Bif Naked fondly recalls her initial set at the Town Pump. It was the early ’90s, a few years after she’d moved from Winnipeg to Vancouver to pursue a music career, and the former Gastown club was a prime venue. That night, she wore the dress from her first wedding, on which she’d scrawled a four-letter word that “if we were a little more British…would be very funny”.
“The riot grrrl was coming out in me,” Naked says now, seated at her dining-room table. “It was a very serendipitous time in music. I guess every generation says that about their era. But the Town Pump—that and the Commodore, for me at those times in my life I never thought I would ever be good enough to play either of those rooms.
“And to be able to not only play them, opening for my heroes, but to be able to headline, eventually, those rooms? I could have died happy. Really. It was just the dreams coming true all the time.”
The city’s music scene is a backdrop in her newly published memoir, I, Bificus, which charts her trajectory from Beth Torbert, the adopted daughter of Christian missionaries in India, to Bif Naked, beloved Canadian rock star and social advocate, as famed for her warmth and courage as for her dynamic presence behind the mike. “Dodging death by violence, misadventure, cancer, and chronic heartache,” she writes on these pages, “I remain committed to this life of gratitude and total optimism because of my limitless sense of humour, my yoga practice, and my complete faith in humanity, still undaunted and unchanged. I love life and I love all the shenanigans it provides.”
“It’s my nice little story,” she says to the Straight, “that hopefully honours my parents, honours my personal life—the history I’ve had—and hopefully touches on music enough that people know how I got from being a good kid to the punk-rock-shouting person that I am in my job.”
The autobiography, which riffs on the title of her 1998 album I Bificus, better acquainted Naked, 44, with long-form narrative. (Despite having accumulated personal essays over the years in notebooks around her home, she remarks that her 1996 spoken-word album, Okenspay Ordway I. (a.k.a. Things I Forgot to Tell Mommy), her favourite of her recordings, was pivotal to her creative development. “It’s just idiotic, but it’s so funny to me. And I think that that really is the first example, for me, of finding my voice as a writer.”)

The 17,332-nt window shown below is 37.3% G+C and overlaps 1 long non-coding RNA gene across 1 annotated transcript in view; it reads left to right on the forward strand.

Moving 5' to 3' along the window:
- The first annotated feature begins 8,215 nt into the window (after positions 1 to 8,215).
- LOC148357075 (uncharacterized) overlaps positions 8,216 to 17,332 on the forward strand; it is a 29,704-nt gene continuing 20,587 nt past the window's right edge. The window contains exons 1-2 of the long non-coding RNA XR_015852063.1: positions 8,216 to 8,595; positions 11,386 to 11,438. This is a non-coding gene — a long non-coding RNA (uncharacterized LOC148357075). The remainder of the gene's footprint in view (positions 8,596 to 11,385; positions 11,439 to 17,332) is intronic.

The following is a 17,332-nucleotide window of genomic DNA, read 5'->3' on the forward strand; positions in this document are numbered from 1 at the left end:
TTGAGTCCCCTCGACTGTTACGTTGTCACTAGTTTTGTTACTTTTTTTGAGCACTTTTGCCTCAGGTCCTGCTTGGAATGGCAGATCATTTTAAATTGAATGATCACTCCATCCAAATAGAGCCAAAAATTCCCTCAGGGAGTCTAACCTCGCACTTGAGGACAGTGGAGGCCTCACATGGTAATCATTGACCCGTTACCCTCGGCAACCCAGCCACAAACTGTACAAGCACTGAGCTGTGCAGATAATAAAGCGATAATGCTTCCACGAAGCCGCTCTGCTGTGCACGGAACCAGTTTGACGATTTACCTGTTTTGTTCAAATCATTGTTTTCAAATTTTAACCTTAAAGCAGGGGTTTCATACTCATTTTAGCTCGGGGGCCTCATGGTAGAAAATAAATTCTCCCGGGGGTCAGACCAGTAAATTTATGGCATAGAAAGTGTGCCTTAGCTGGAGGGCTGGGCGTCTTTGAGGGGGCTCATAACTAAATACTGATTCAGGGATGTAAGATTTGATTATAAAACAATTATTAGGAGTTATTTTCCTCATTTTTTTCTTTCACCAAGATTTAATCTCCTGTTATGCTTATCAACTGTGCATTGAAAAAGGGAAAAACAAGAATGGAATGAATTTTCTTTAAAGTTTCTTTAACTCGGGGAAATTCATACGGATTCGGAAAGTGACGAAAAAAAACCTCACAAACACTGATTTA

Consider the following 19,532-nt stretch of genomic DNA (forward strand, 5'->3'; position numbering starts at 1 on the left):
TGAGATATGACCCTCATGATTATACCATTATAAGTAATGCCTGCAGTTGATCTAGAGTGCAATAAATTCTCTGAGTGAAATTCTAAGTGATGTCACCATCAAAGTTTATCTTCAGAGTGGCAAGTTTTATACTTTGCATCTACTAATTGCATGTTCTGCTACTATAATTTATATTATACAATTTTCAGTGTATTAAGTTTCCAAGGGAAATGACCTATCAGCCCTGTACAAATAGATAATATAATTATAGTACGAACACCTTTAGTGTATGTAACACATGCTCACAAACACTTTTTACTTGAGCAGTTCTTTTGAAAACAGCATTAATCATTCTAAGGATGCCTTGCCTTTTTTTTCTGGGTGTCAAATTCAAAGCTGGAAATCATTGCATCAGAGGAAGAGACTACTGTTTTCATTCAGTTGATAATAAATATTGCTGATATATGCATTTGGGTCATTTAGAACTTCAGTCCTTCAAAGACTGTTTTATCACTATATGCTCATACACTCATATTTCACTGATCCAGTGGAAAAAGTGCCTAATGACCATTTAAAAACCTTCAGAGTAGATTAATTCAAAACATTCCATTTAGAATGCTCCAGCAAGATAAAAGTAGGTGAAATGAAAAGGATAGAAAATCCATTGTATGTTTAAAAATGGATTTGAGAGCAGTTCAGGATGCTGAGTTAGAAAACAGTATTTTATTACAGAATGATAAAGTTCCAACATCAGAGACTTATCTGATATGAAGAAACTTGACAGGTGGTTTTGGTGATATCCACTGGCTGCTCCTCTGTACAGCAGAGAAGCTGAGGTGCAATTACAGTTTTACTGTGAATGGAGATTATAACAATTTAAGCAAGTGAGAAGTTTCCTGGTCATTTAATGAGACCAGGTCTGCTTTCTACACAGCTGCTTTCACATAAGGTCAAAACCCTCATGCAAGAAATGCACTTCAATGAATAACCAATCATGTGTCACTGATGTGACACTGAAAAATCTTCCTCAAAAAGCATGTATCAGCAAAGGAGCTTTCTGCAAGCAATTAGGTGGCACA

Naked’s prose, spirited and sincere, resists self-mythologizing. She describes growing up with parents who encouraged her interests and were unwavering in their love during her tumultuous adolescence and beyond. Covering customary terrain—her inadvertent start as a vocalist in several bands, her introduction to vegetarianism (Naked is a well-known vegan), her encounters with misogyny, her tours as a solo act who engaged the public eye—she is also candid about hardships that include sexual assaults and her treatment for breast cancer shortly after beginning her ill-fated second marriage.
“I could’ve kept writing it,” Naked says. “And that’s the problem with a memoir. I think that they just keep going until the day you croak.”
Her willingness to be open here came from the assumption that “everything had been covered, and already uncovered, in my personal life through my lyrics. I don’t think that there was a deliberation particularly about any specific events, whether they were joyful events or traumas,” she says. “And plus, I had spent so long deliberately not carrying any shame, that weight of that shame, so it never occurred to me that there was anything private.”
Revealing herself in print was less daunting than in music. “I find it really difficult to sing songs that are emotionally poignant. I’m trying to learn some songs to add to the repertoire [for the book tour] that we’ve never performed, so that I can read the story and then have the relevant song to perform.”
Already working on a new album (“We’re in the writing phases and that’s a fun place to be”), Naked is considering ideas for a sophomore book that would “go a little more deeply into cancer, and specifically things that are very pragmatic, subjectwise. I would like to talk further.”
Reflecting on the past, at this point in her life and career, “I found that I was very changed in many of my perspectives,” she says. “I was extremely dramatic when I was 25 and 22 and a young performer.
“There were things that are still important to me now as a female, and particularly a female artist, but at that time I was extremely sensitive and extremely impatient with society,” she says. “And now I look back at some of the ways I would express myself and it makes me laugh out loud.”
Bif Naked appears along with poet Betsy Warland and author Carmen Aguirre at the next edition of the Vancouver Writers Fest’s Incite series, Wednesday (May 4) at the central branch of the Vancouver Public Library. Bif Naked will peform next Thursday (May 12) 2016 at the Venue.